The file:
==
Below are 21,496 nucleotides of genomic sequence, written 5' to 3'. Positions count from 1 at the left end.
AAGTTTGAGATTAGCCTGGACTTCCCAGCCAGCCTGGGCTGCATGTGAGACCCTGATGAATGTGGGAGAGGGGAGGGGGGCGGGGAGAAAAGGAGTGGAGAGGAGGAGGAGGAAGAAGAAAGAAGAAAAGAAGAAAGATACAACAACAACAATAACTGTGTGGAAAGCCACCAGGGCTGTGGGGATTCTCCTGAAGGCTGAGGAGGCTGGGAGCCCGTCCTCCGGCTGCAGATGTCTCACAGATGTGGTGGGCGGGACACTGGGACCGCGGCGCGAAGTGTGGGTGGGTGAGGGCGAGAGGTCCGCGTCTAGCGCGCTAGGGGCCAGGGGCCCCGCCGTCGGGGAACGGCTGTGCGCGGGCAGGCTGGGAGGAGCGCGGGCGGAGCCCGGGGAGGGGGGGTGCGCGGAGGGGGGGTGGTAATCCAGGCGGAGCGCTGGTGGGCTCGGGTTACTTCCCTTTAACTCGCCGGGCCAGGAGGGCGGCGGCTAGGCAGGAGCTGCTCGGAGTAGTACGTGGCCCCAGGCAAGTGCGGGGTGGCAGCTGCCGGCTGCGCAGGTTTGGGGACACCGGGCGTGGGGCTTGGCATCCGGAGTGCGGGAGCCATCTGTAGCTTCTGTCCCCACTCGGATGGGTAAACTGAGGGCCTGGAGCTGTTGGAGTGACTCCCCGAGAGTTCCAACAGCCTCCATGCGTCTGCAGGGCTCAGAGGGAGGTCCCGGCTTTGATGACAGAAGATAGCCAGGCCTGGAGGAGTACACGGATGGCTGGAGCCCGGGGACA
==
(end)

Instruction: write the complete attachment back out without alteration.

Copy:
Below are 21,496 nucleotides of genomic sequence, written 5' to 3'. Positions count from 1 at the left end.
AAGTTTGAGATTAGCCTGGACTTCCCAGCCAGCCTGGGCTGCATGTGAGACCCTGATGAATGTGGGAGAGGGGAGGGGGGCGGGGAGAAAAGGAGTGGAGAGGAGGAGGAGGAAGAAGAAAGAAGAAAAGAAGAAAGATACAACAACAACAATAACTGTGTGGAAAGCCACCAGGGCTGTGGGGATTCTCCTGAAGGCTGAGGAGGCTGGGAGCCCGTCCTCCGGCTGCAGATGTCTCACAGATGTGGTGGGCGGGACACTGGGACCGCGGCGCGAAGTGTGGGTGGGTGAGGGCGAGAGGTCCGCGTCTAGCGCGCTAGGGGCCAGGGGCCCCGCCGTCGGGGAACGGCTGTGCGCGGGCAGGCTGGGAGGAGCGCGGGCGGAGCCCGGGGAGGGGGGGTGCGCGGAGGGGGGGTGGTAATCCAGGCGGAGCGCTGGTGGGCTCGGGTTACTTCCCTTTAACTCGCCGGGCCAGGAGGGCGGCGGCTAGGCAGGAGCTGCTCGGAGTAGTACGTGGCCCCAGGCAAGTGCGGGGTGGCAGCTGCCGGCTGCGCAGGTTTGGGGACACCGGGCGTGGGGCTTGGCATCCGGAGTGCGGGAGCCATCTGTAGCTTCTGTCCCCACTCGGATGGGTAAACTGAGGGCCTGGAGCTGTTGGAGTGACTCCCCGAGAGTTCCAACAGCCTCCATGCGTCTGCAGGGCTCAGAGGGAGGTCCCGGCTTTGATGACAGAAGATAGCCAGGCCTGGAGGAGTACACGGATGGCTGGAGCCCGGGGACA